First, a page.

Nougat also has the feature wherein a single click can clear all the apps. So this is a classic case of automatic vs. manual.

Nougat: 1 Oreo: 1

Quick Settings

Nougat has both a dark and a light grey mix panel for Quick Settings.

Oreo only has the white option for Quick Settings.

This is a matter of preference although more choices are always better.

Nougat: 2 Oreo: 2

Notifications

In Nougat, when users disable a specific app's notifications, all notifications are blocked.

Oreo, however, takes it up a notch and lets users choose what type of notifications they want to block. That means a few annoying notifications can be blocked and essential notifications can still be viewed.

Oreo clearly has the upper hand over Nougat.

Nougat: 2 Oreo: 3

Interaction with Apps

Nougat first came up with the whole concept where users could interact with an app without opening it. Users can reply to specific messages straight from the home screen.

Oreo took the idea and ran with it. Users get to use a new feature called Notification Dots. That allows users to view notifications without opening the app. A long press also opens up an option called App Info. It is exactly as the name suggests – information about the app. The option to uninstall and force stop the app is also there.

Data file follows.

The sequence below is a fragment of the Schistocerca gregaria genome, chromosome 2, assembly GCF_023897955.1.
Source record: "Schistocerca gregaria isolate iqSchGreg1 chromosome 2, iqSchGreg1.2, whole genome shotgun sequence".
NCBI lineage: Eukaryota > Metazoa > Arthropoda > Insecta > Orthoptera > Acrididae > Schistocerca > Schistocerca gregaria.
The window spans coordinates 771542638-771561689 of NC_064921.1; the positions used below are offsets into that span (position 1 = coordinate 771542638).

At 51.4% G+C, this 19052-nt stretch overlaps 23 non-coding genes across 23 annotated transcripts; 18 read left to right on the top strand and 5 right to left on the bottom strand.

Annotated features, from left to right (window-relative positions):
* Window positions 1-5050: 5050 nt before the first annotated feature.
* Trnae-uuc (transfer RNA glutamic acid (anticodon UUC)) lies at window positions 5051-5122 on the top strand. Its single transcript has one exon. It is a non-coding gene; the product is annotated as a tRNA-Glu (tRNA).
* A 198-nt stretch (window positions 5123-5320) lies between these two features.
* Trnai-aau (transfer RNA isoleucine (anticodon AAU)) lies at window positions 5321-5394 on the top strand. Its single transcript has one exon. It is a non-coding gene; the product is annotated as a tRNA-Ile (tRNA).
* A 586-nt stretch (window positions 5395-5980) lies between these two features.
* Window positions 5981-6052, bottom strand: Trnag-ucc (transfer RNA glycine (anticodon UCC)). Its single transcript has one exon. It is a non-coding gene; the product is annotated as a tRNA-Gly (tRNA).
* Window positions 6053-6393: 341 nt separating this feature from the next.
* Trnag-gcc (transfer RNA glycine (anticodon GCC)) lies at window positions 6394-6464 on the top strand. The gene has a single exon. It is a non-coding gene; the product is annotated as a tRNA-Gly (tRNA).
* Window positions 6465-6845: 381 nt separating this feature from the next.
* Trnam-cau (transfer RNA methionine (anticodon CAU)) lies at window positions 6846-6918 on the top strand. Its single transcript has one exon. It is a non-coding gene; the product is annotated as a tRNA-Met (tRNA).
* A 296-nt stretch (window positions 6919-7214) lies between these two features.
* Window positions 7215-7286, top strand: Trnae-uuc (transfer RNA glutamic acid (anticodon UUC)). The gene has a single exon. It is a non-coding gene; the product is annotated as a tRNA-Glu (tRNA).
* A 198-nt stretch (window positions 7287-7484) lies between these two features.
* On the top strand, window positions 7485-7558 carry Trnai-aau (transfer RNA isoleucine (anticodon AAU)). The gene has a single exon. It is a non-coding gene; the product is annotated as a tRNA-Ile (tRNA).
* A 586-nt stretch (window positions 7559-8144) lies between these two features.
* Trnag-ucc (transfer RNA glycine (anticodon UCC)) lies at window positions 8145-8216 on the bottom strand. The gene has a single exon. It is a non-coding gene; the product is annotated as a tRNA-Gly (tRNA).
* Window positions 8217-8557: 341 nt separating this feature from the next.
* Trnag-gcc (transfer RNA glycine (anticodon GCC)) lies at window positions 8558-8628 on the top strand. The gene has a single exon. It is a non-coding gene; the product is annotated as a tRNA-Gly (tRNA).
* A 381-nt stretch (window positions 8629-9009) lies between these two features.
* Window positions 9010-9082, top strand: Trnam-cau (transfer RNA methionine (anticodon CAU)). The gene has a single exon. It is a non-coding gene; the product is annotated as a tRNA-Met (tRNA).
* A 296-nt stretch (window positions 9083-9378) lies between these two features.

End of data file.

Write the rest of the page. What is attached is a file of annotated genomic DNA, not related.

In hindsight, long press on the apps usually triggered the uninstall option. So, if users are looking to clear out their app drawer, it may be a tedious process as all apps will have to be uninstalled one by one. We may have to deduct a point from Oreo for that.

Nougat: 3 Oreo: 3

Installing Apps from external sources

In Nougat, users only have to give their permission to download apps from external sources once.

With Oreo, security has become a significant concern. Every app asks permission individually.

Given the recent data breach, it is undoubtedly a step in the right direction. So, points to Oreo for this.

Nougat: 3 Oreo: 4

Loading and Runtime

Oreo has undoubtedly made leaps and bounds in faster loading of apps. They claim to be 2x faster than Nougat. However, this has only been tested in Google Pixel.

So, if you’re running Oreo on a different mobile device, you may not even notice any changes.

This bout is definitely a tie.

Nougat: 4 Oreo: 5

The final scores indeed declare Oreo as the winner among all three updates. Nougat is apparently better than Marshmallow, but Oreo and Nougat are really neck to neck right now. So, if you're asking yourself "Should I update Oreo?"

Probably not. While Oreo does have a ton of fascinating features, Nougat works well and offers a ton of options to its users.

Just to play the Devil's Advocate, Oreo does have better security features and data security is a primary concern today.

It is totally your call. Stick to the Nougat or update to Oreo. If you're still stuck on Marshmallow, you may want to reconsider your options.

About the Author

My name is Hemendra Singh. I am Managing Director and Co-Founder of The NineHertz, a Mobile App Development Company. My ideology is that, a clear vision and hard work builds a great company.

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Author: Hemendra Singh
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Hemendra Singh

Member since: May 29, 2018
Published articles: 54